Dev Patel on Lion

The story of Saroo Brierley’s life is so outrageous and unthinkable it could only be true. At just five years old, Brierley was separated from his family after accidentally boarding a train to Calcutta. Forced to live on the streets in a place where he couldn’t speak the language, Brierley struggled to survive before being rescued by a man in a coffee shop who puts him in touch with the local authorities. After the search to find his family proves fruitless, he was adopted by an Australian couple, Sue and John Brierley, with whom he settled until adulthood, when he decided to try to rediscover his birth family using Google Earth. It’s this remarkable story that forms the basis of Lion, starring Nicole Kidman as Brierley’s adoptive mother, and Dev Patel as the adult Brierley. Patel first appears on screen bounding forth from the water like a creature reborn. It’s something he describes as a moment of “baptism” for his character, though it’s hard not to see it as true for Patel too. After shooting to fame in Skins, E4’s era-defining portrait of teenage hedonismwhich Patel admits “put me on the map and got Danny Boyle to hire me because his daughter saw it”—his performance in Lion is both moving and mature, earning him a Golden Globe nomination in the process. We sat down with him to discuss what attracted him to the project, why he avoids social media, and how he feels about Skins a decade on.

On why he wanted to star in the project:

“I just kind of read about the articles, [and was] completely moved, and ended up hounding my agents to get me in the room with the writer. I ended up knocking on Luke Davies’ door and he was still working on the script with Garth [Davis] and they were in there with this big whiteboard with all these stickies on it—and it was kind of an awkward meeting. They were like, ‘You know, you seem sweet but you have to audition when we’ve finished the script.’”

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On the transformation he underwent for the role:

“The conversation I had with Garth [was] about how we can really transform into this kind of different performance space, and Saroo’s a really sporty Australian guy, so he was like, ‘You know, I want you to put on a bit of weight’, so we went about doing all that, really. And then I travelled the trains across India, wrote a diary and visited orphanages—it was really nourishing, actually.”

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On working with Nicole Kidman and Rooney Mara:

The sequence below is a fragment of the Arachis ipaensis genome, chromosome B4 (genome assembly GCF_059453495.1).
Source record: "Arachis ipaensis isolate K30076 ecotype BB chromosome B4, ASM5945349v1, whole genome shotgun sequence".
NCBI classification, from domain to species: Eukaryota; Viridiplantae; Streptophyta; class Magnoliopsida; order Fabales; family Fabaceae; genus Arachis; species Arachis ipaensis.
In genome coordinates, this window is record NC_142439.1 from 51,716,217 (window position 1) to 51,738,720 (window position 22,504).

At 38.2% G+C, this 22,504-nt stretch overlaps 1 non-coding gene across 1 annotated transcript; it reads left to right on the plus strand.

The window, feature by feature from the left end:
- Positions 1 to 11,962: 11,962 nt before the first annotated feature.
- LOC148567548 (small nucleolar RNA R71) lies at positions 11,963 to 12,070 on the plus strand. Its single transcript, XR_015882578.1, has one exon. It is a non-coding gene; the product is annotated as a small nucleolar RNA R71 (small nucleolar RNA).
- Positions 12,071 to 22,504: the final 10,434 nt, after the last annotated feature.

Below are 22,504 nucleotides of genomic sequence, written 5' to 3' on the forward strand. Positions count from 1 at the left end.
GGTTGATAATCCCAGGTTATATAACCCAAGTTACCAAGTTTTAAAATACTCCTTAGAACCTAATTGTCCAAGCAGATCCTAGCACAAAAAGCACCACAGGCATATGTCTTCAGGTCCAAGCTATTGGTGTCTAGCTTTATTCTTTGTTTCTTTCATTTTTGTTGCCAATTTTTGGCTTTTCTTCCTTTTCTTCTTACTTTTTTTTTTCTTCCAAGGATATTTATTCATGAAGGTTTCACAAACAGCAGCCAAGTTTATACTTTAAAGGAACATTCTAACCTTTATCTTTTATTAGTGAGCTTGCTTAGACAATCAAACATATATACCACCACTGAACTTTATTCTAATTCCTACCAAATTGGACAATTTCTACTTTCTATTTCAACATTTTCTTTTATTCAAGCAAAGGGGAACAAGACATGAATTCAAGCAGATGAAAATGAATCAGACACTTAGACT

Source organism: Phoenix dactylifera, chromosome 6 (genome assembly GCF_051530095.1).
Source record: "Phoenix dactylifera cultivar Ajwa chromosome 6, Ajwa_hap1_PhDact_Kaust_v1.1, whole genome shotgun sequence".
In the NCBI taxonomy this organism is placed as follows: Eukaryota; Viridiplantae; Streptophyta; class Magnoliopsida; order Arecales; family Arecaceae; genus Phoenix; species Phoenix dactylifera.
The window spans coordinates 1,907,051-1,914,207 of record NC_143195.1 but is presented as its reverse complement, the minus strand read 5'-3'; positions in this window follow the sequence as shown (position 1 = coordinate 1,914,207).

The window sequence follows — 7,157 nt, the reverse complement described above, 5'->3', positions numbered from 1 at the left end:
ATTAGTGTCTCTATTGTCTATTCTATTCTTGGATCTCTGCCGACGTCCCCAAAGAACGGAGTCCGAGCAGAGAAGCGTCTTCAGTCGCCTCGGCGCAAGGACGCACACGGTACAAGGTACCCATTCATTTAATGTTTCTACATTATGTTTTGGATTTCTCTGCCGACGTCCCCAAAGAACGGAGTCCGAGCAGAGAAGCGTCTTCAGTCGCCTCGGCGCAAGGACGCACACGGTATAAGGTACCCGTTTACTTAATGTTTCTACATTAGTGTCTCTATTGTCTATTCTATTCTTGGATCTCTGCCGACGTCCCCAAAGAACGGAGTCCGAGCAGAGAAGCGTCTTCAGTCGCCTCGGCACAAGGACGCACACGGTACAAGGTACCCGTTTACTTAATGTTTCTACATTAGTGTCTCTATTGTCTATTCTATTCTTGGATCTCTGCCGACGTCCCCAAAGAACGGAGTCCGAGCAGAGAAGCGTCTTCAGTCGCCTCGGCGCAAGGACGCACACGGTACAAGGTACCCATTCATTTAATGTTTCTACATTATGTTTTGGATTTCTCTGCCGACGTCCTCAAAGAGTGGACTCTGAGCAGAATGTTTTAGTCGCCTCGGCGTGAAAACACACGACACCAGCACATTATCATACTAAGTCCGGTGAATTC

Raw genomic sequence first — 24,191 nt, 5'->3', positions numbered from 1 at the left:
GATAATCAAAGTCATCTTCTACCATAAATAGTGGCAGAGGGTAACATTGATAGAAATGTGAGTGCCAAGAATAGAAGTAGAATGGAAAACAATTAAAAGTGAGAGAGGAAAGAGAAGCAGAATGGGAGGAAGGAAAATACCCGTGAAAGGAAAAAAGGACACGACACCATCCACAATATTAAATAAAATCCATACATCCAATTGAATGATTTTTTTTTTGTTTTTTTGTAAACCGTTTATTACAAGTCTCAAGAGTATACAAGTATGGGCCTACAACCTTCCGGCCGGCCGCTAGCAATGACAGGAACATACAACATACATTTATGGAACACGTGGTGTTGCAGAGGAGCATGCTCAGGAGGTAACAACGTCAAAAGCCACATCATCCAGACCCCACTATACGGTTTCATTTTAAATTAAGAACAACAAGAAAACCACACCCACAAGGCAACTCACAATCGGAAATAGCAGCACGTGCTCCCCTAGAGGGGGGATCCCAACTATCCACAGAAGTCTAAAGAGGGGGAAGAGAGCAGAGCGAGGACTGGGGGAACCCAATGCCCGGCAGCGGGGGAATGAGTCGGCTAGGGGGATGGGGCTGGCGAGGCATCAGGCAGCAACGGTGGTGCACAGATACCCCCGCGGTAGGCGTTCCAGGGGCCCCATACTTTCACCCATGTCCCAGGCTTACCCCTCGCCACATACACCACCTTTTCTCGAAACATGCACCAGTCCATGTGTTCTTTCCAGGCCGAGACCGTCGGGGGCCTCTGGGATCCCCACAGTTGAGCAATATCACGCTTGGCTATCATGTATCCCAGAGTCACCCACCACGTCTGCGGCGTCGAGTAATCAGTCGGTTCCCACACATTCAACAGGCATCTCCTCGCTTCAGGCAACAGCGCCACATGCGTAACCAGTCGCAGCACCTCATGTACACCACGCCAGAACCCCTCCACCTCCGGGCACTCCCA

“Nicole is a movie icon; to be able to share the screen with her is one of those pinch-yourself moments—and same with Rooney, who is so enthralling on screen. We just sort of really got along, and Garth is that kind of director that creates such an intimate atmosphere. That tactility and warmth really helped.”

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On the film’s focus on brotherhood:

“When I auditioned for the role [I] met Divian, who plays Mantosh, and he’s from near where I am in London. It was kind of amazing because we were in it together—[both] nervous—and we did this scene that’s not in the film anymore because of timing. We really bonded and it really is about brothers in a way.”

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On how he feels about Skins:

“I guess I feel very grateful for it, because I rocked up to that audition with my Mum, didn’t know what I was doing and it was great. I met some incredible people, [and] that put me on the map in a way, and got Danny Boyle to hire me [in Slumdog Millionaire] because his daughter saw it and so, yeah, it so funny how people still talk about it.”

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On social media:

“I don’t really have any social media platform—I try to keep my life as simple as I can. I think it helps [you] to be a better actor when you’re not exposing too much of your private life, so you can step into these roles and people are not over-familiar with what you had for breakfast that morning… I don’t want to be a celebrity for the sake of being a celebrity.”

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On reading online reviews:

“You start going down this rabbit hole of reading reviews, and then it’s like you’re going to get burnt at some point, and those are the scars that last the longest.”

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On being nominated for a Golden Globe:

“I just feel an overwhelming sense of gratitude to the universe—I know it sounds cheesy, but I feel really grateful. When we shot it, in these rural parts of India, we weren’t even thinking about [nominations], we were just pouring our souls out. Then you come out here and… after Brexit and Trump, you’re like, ‘God, this is amazing, we’re out there talking about unification and families and love’, and… that’s cool.”

Lion is in cinemas from 20 January

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